- As we go from session to session, do we have to back track to remember what we read previously, or does our place in the story come naturally to us as we resume reading?
As we discover places where the answer to any of those questions is no, resist the urge to stop editing and do a rewrite. The purpose of this edit is to see the story as a whole.
As we read, here are some nitty-gritty details to check.
- Start by flipping through the pages, looking for the beginning of each chapter.
- Are all of the chapters there?
- Are they numbered sequentially, without gaps or duplications?
- Is there a forced page break at the end of each chapter?
- Does the Chapter heading start at the same place on the page?
- Is each first paragraph in a chapter formatted consistently?
Header and footer
Unless my publisher requests something different, I put only the book’s name, right justified, in the same font as the rest of the manuscript, in the header. My reason is that contests will usually disqualify an entry if the writer’s name appears anywhere in the manuscript. By not including my name in the header, I remove the possibility this disqualifier slips in unnoticed. Later, if my publisher wants my name in the header, it’s simple to insert it.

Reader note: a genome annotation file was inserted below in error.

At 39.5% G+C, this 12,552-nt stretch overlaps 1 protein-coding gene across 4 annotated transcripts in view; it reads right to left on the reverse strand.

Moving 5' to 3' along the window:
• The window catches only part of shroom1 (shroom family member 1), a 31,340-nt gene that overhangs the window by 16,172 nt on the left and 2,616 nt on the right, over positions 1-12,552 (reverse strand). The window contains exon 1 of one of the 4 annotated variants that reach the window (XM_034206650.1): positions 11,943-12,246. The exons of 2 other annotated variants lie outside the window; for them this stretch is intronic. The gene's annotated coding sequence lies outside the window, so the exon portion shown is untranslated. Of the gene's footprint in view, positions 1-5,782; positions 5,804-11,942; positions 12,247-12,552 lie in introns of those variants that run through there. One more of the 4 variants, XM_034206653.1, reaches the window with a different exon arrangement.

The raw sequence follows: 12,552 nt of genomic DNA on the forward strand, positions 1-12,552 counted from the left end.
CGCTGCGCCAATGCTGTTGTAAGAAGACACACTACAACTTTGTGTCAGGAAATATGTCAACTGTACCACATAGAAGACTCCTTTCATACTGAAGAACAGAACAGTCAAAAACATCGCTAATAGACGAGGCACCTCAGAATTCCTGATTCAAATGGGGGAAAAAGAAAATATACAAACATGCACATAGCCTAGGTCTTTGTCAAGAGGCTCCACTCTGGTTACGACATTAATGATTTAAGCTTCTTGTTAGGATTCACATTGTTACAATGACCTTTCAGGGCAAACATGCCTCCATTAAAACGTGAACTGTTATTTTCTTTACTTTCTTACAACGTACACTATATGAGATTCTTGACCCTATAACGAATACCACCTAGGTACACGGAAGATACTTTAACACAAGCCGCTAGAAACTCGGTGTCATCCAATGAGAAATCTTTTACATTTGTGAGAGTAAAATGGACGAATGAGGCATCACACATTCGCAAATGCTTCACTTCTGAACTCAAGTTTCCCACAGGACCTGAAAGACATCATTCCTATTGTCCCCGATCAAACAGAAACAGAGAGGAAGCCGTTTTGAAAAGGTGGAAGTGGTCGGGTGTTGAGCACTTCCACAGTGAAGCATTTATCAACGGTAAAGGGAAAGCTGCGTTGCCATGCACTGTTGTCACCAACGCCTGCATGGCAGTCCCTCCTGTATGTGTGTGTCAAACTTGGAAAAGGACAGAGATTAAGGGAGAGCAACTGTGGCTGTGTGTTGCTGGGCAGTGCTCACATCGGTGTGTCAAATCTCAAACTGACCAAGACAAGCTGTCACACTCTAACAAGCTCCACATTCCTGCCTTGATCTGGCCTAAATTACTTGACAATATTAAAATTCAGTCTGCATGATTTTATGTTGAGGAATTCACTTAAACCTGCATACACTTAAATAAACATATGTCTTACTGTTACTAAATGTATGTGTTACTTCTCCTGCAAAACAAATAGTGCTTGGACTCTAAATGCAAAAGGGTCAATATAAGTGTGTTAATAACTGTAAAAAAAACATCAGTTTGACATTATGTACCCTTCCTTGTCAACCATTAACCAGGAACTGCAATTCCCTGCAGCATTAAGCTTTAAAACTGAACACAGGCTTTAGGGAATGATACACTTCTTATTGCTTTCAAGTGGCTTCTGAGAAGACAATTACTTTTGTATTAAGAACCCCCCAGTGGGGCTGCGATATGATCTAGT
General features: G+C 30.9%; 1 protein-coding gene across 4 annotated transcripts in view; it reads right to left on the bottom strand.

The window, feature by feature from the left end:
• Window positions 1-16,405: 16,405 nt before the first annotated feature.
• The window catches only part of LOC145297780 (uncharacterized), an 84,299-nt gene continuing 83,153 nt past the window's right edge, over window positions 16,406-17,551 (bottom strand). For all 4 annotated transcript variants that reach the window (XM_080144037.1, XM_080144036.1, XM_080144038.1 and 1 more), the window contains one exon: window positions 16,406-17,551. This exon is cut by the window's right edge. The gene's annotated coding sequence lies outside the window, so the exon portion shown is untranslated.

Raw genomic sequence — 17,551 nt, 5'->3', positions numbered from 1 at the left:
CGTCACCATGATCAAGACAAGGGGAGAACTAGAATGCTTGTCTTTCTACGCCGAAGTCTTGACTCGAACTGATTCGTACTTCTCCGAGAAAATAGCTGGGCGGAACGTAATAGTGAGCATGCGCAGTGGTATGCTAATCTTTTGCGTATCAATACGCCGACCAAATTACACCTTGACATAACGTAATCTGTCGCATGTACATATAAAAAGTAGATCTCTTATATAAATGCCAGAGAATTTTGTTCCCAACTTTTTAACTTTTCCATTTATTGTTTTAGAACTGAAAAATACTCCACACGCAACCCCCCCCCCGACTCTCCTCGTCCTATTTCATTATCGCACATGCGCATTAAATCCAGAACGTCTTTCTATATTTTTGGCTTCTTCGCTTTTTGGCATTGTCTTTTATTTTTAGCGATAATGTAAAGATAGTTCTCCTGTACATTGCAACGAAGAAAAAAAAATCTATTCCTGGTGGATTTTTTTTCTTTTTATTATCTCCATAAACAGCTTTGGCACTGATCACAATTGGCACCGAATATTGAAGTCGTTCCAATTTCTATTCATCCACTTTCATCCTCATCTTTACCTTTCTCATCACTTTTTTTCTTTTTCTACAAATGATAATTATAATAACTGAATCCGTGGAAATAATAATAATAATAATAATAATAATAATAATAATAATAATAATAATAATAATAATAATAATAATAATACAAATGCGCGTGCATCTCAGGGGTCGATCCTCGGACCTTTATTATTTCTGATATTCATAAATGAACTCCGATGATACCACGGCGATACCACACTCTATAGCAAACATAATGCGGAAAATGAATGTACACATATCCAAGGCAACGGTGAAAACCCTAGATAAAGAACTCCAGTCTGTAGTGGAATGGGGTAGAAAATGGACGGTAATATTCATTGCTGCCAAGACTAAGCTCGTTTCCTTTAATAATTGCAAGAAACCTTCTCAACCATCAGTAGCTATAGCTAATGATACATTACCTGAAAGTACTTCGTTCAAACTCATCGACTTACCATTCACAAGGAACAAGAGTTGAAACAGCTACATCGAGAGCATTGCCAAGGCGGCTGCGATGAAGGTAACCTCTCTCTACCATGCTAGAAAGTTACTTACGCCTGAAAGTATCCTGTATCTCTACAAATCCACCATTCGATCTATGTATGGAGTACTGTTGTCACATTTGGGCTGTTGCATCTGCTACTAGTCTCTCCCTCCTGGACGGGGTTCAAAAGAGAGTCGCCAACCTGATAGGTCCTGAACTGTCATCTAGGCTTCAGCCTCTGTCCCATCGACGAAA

The footer should contain a page number, centred, in the same font as the rest of the manuscript. The cover page isn’t usually numbered, but the rest of the pages are numbered sequentially. As I go through the manuscript, I check that there is a page number on each page. Gremlins happen.
Because we work piecemeal, it’s easy to lose continuity. Blue eyes become green eyes fifty pages later. James is in two places at the same time. Phyllis talks about being in college, and then later says she never went to college. Highlight, write margin notes, and keep going.
Highlight the first time a character’s full name appears. Do the same for the first time any proper noun (places, company names, etc.) appears.
Note any places we meant to check facts or verify something, and haven’t done that yet.
When we’ve finished the entire manuscript, go back to the computer. Make copies of the two files, and edit on the copies, using the highlighted manuscript as a guide to clean the manuscript.
- Complete the research and change details if needed.
- Correct chapter, header, and footer omissions or inconsistencies.
- Iron out continuity issues.
- Transfer all of the proper names to the Style Sheet.
- Grammar check the entire manuscript.
- Spell check the entire manuscript – twice.
Next week, on Tuesday, December 9th, The Third Editing Pass — our last chance to get rid of book killers. Hope to see you back.